Back in 2001, when the entire blogosphere was powered by kittens on treadmills, a couple of smart-asses began handing out awards for atrocious blogs. One founder of these Anti-Bloggies confessed to a particular dislike of sites where "someone says something like, 'Today I had a cheese sandwich.'" The term "cheese-sandwich blog" quickly became Webspeak for all the dear-diary scribblings that don't acknowledge, let alone describe, life outside the author's dorm room.
At the time, almost no one blogged about food. Today, eating a cheese sandwich qualifies as a hot scoop for legions of bloggers. Just go to Food Porn Watch, a site that scans hundreds of gastronomic blogs for new content every hour on the hour, and click away. A few samples served up today: "I am guessing that there are at least a few other regular herb bloggers who are also hating winter and wondering what to post about." And "Remember my headache with the cakey pumpkin cookies? Well apparently, pumpkin cookies are supposed to be cakey." And "I've seen dates in the store for quite some time and I've wondered what they were like. As far as I know, I have never tasted one before."
Food porn? No pornographer worth his gold chains would touch this stuff with a 10-foot boom mike.
Still, I love the idea of food blogs, and in a few cases, I love the reality, too. Blogging is cheap and easy. Anyone can do it. And there's no filter, no overworked editor wondering if it's going to be worth the expense and bother of shepherding this unproven talent into print. While this does permit hundreds of pointless cheese-sandwich meanderings, it also allows a few smart writers to gallop away with ideas nobody's ever tried before. So I keep sifting through Food Porn Watch until I come across a blog with an utterly original point of view and think, Wow, there was nowhere to read that five years ago.
Nothing on the newsstands resembles Deep End Dining, a site about the pleasures of white sea worms, squirming octopus tentacles and other things that make you go Eww. One day last year, chief Deep Ender Eddie Lin took us along as he ate blood all across Los Angeles County. In a deli in Van Nuys, he found a menu board "with my name practically written on it" advertising a German Blood Tongue Sandwich. His descriptions are pleasingly rough-edged and concrete: Blood tongue, we learn, has "a meat mosaic appearance with an almost transparent cross section of tongue locked in position within the canvas of coagulated blood, punctuated by chunks of gelatin." Later, he's off to San Gabriel for an Asian delicacy known, variously, as Pork Red Cake, Chocolate Pork, Pork Blood Jello, or, cutting right to the chase, Pig Blood Cubes.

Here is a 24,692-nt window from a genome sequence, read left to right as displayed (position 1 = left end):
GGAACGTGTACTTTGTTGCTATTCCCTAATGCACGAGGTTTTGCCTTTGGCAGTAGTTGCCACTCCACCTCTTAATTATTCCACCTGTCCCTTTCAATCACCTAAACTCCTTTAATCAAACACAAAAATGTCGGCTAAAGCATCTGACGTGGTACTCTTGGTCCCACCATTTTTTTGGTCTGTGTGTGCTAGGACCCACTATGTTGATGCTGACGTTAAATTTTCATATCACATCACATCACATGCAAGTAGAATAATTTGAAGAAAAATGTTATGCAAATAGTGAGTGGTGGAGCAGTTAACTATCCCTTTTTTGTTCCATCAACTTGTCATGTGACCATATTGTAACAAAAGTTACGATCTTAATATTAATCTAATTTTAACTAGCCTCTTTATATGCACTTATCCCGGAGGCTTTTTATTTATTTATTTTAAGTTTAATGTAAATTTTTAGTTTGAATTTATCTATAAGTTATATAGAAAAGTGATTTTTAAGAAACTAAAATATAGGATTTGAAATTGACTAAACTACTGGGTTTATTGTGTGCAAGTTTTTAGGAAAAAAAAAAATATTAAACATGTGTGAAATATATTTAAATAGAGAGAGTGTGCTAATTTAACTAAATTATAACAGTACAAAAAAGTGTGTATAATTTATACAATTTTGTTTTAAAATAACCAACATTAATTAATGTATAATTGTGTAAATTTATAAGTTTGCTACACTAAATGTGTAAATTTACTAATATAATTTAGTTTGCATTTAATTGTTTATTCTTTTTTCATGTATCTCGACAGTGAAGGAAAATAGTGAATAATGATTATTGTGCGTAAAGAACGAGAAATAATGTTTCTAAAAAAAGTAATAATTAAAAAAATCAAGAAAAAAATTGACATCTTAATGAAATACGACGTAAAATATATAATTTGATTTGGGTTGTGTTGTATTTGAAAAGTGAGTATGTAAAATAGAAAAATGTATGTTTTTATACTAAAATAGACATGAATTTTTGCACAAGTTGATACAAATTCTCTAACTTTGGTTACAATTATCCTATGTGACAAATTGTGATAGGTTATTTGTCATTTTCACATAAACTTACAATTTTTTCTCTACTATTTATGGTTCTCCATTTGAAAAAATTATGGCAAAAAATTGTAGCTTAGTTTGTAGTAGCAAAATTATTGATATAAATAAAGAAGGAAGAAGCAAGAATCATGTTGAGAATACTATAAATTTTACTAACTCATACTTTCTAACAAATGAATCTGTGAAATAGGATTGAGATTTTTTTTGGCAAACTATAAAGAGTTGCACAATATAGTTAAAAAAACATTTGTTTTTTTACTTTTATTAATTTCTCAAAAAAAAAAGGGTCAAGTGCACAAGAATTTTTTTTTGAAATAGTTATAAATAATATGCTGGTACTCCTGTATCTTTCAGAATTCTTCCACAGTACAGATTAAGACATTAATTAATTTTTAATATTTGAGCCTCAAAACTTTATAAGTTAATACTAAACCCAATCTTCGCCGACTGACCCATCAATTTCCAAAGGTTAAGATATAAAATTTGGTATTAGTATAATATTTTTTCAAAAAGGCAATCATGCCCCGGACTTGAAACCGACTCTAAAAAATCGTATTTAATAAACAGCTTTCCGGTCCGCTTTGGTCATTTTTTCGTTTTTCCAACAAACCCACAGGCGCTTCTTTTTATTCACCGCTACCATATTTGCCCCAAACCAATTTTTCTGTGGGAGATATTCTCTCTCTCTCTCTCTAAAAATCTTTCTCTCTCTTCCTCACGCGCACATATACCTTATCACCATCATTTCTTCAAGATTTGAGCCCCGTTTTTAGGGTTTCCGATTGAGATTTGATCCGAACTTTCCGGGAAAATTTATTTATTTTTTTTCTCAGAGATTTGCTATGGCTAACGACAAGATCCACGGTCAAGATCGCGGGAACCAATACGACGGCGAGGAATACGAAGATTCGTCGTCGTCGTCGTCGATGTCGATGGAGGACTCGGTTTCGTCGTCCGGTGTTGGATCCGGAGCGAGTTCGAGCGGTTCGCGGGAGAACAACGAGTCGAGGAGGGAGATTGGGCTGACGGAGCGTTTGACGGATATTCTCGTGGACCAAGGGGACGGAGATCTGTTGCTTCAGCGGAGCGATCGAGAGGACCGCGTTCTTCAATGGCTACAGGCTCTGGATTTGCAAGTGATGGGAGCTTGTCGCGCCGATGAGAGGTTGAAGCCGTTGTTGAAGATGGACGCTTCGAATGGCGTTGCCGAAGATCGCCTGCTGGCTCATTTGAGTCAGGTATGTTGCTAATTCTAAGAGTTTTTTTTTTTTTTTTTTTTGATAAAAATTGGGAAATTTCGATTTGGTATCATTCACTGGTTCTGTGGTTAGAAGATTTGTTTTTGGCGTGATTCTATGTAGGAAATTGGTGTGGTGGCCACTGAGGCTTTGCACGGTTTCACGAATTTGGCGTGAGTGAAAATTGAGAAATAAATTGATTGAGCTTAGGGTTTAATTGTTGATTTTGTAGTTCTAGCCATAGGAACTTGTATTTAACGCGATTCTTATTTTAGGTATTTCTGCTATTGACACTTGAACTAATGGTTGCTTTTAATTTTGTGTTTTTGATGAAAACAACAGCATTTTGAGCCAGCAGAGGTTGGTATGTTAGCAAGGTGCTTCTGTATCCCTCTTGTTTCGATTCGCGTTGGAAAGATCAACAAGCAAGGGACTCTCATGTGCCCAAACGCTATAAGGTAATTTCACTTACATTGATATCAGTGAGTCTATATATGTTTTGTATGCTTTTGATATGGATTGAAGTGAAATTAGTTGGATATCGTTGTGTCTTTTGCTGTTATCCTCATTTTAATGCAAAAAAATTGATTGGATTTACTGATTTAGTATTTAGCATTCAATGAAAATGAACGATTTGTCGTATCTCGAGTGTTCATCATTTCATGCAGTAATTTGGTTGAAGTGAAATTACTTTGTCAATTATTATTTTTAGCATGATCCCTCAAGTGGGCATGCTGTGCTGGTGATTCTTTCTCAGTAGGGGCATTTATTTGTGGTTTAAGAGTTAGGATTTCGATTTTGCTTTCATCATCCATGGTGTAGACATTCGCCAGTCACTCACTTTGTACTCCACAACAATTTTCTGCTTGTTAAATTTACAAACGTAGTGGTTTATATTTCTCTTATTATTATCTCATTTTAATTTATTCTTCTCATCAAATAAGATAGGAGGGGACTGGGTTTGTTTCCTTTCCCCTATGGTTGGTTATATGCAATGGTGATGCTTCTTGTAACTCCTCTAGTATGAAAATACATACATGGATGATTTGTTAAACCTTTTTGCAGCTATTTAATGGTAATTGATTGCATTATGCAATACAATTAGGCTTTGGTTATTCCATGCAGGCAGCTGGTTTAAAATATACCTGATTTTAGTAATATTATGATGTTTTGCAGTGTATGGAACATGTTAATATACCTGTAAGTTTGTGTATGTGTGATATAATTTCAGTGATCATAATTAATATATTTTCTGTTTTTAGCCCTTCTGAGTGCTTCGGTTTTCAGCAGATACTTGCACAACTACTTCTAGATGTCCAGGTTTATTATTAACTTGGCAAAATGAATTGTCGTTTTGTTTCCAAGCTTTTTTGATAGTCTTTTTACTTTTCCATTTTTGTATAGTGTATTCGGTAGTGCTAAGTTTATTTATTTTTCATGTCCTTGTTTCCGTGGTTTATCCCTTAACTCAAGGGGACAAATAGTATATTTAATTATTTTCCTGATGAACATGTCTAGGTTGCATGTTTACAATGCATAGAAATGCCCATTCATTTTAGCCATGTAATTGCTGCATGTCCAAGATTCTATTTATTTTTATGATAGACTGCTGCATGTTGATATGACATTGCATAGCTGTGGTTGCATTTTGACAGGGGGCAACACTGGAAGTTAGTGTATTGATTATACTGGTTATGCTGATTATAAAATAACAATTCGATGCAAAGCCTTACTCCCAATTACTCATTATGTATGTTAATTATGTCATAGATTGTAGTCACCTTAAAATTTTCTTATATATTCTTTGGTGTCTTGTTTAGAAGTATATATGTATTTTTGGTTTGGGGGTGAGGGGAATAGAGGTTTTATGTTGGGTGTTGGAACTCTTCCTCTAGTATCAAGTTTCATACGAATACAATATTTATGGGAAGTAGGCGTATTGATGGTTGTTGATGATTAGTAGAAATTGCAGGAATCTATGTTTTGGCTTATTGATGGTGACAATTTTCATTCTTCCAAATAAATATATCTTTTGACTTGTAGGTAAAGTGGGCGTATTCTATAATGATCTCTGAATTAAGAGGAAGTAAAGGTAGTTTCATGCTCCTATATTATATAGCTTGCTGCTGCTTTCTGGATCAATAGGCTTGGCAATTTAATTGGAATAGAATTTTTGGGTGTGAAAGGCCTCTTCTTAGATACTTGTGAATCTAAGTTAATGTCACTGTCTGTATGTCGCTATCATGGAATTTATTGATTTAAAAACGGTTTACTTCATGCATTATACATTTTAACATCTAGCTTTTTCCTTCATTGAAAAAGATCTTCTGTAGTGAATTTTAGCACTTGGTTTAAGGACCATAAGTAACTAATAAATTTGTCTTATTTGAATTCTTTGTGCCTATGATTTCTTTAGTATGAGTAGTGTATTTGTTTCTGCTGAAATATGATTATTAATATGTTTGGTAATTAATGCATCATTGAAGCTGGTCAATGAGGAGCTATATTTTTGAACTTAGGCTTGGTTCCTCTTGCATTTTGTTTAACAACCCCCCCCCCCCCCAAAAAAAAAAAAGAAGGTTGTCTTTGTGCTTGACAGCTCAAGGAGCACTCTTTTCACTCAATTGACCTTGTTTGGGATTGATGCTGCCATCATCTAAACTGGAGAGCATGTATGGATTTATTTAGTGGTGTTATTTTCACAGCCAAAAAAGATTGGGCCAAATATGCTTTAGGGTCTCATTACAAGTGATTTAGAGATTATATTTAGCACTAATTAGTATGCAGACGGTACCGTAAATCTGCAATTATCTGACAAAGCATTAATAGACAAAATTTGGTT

What separates Deep End Dining from mere stunt journalism is that Lin genuinely enjoys chowing down on dishes that look like props from a David Cronenberg movie. Apparently, it all goes back to his childhood. When one of his posts was selected for a food-writing anthology, he tipped his hat to his supporters, including his mother: "And Ma, thanks for force-feeding me boiled cow's brain when I was six."
I also snuffle around what I think of as anthropological blogs, in which a person of boundless curiosity settles into some faraway land, eats everything in sight, and writes it all down in the kind of crazy detail no travel magazine would care to match. The Margaret Mead of food bloggers is Graham Holliday, an Englishman who chronicles his run-ins with Saigon's "scoff and swill" on a site called Noodlepie. A pull-down menu marked Categories lets you look up one of about 60 Vietnamese dishes, read a description, see a picture, and then learn how Holliday rates every shed and stall where he has scoffed it. You also get scoffing advice; in a review of a savory crêpe called banh xeo, he instructs the reader to "devour this prime pancake as soon as it hits the plate. Don't hang around for any late dinner arrivals and leave the civilities at home. 'Oh no, please, you start.' 'Oh no, please, you should try it first.' Stop it right there. Dive in." Very occasionally, Holliday looks up from his lunch long enough to observe some local news like, say, the miraculously weeping concrete statue of the Virgin Mary across from the HSBC cash machine, but then he'll go on to imply that the Virgin's chief miracle has been her salutary effect on the business of one of his favorite chuoi nep nuong vendors.
Noodlepie and Deep End Dining are so entertaining I can't help wondering why so many other food blogs turn into tiny empires of boredom. I waste far more hours on the political blogs, which makes no sense because I would much rather eat pumpkin cookies than see Tom DeLay's mug shot (although that has its pleasures as well). So, after studying both the edible and the nonedible halves of the blogosphere, I came to some conclusions about the qualities shared by blogs that work.
First, a good blog needs to communicate passion, and a really good blog will make the reader feel passionate as well. This should be easy when the subject is food, but it does rule out cheese sandwiches. Listen up, bloggers: Nobody cares what you had for lunch today!